Other papers highlight advances in neuroimaging techniques that pave the way for fresh perspectives in early diagnosis of AD. Utilizing sophisticated measurements of cortical thickness with 3.0-Tesla MRI in a large population of cognitively normal individuals and patients with AD continuum, Lee et al. described an age-dependent cortical thinning with relative sparing of the precuneus and inferior temporal regions. In contrast, late-stage amnestic MCI and moderate to severe AD were associated with widespread cortical thinning including the precuneus and inferior temporal regions (Lee et al.). Furthermore, the study by Wu, Xu et al. provides proof-of-concept evidence that a topological examination of the structural connectivity networks with different parcellation schemes can provide important complementary AD-related information and thus contribute to a more accurate and earlier diagnosis of AD. Another promising technique involved amide proton transfer (APT) imaging as an imaging modality to detect tissue protein. In fact, Wang, Chen et al. adopting a modified APT method (APTSAFARI on a 7.0T animal MRI scanner) in animal models, demonstrated that APT imaging could potentially provide molecular biomarkers for non-invasive diagnosis of AD. Using direct non-invasive brain network electrophysiological imaging, Zifman et al. established that this new technique can be used both to monitor brain aging and for early detection of abnormal changes leading to neurodegeneration.

Bioimaging techniques are also useful for the differential diagnosis of PD. Dopamine-transporter SPECT (DAT-SPECT), diffusion tensor imaging (DTI), and structural magnetic resonance imaging (sMRI) provide unique information about neurotransmitters and microstructural properties in PD. The longitudinal study of Lorio et al. described how the combination of these imaging modalities can be used as biomarkers of PD severity and prognosis which can be potentially useful for clinical trials. Likewise, Pelizzari et al. proposed the concomitant use of DTI to detect brain tissue microstructural alterations, together with arterial spin labeling (ASL) MRI to analyse abnormal cerebral perfusion patterns in PD. The study showed that DTI is a more sensitive technique than ASL to detect alterations in the basal ganglia in the early phase of PD, suggesting that a relationship between microstructural integrity and perfusion changes in the caudate may be present (Pelizzari et al.).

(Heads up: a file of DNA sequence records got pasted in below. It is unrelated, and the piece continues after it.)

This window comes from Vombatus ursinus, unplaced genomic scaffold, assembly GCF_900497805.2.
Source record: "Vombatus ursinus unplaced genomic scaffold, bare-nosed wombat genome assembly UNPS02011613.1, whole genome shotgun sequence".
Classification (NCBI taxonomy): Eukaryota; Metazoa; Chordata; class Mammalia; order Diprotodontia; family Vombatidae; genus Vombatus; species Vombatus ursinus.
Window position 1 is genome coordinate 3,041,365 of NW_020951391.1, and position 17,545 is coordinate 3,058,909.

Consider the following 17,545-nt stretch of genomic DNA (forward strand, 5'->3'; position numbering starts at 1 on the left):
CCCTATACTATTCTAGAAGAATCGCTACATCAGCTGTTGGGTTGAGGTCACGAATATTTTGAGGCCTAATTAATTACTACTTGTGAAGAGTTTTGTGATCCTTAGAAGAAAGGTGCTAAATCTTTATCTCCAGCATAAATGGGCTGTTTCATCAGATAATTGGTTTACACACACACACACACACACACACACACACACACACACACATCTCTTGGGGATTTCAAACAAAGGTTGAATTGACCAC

Papers in this Research Topic also addressed the issue of age-associated co-morbidities, particularly cardiovascular diseases, and related risk factors such as Type II diabetes mellitus (T2DM), which often confound the measurement and interpretation of neurodegenerative biomarkers. Exploring the association between white matter hyperintensities with higher Intima-media thickness (IMT) and blood pressure variability, Chen et al. developed an innovative predictive model to evaluate white matter burden in hypertensive patients using metrics in 24-h ambulatory BP monitoring (systolic blood pressure [SBP] and daytime SBP standard deviation) and carotid ultrasound IMT. Leveraging upon the diagnostic potential of diabetic retinopathy (DR) afforded by its time-course which precedes the occurrence of T2DM cognitive impairment, Lu et al. verified the correlation between DR from fundus examination and T2DM cognitive impairment. They further established using magnetic resonance spectroscopy (1H-MRS) that this may be attributed to bilateral changes in hippocampal brain metabolism, alluding to the potential role of 1H-MRS for early diagnosis of T2DM cognitive impairment (Lu et al.).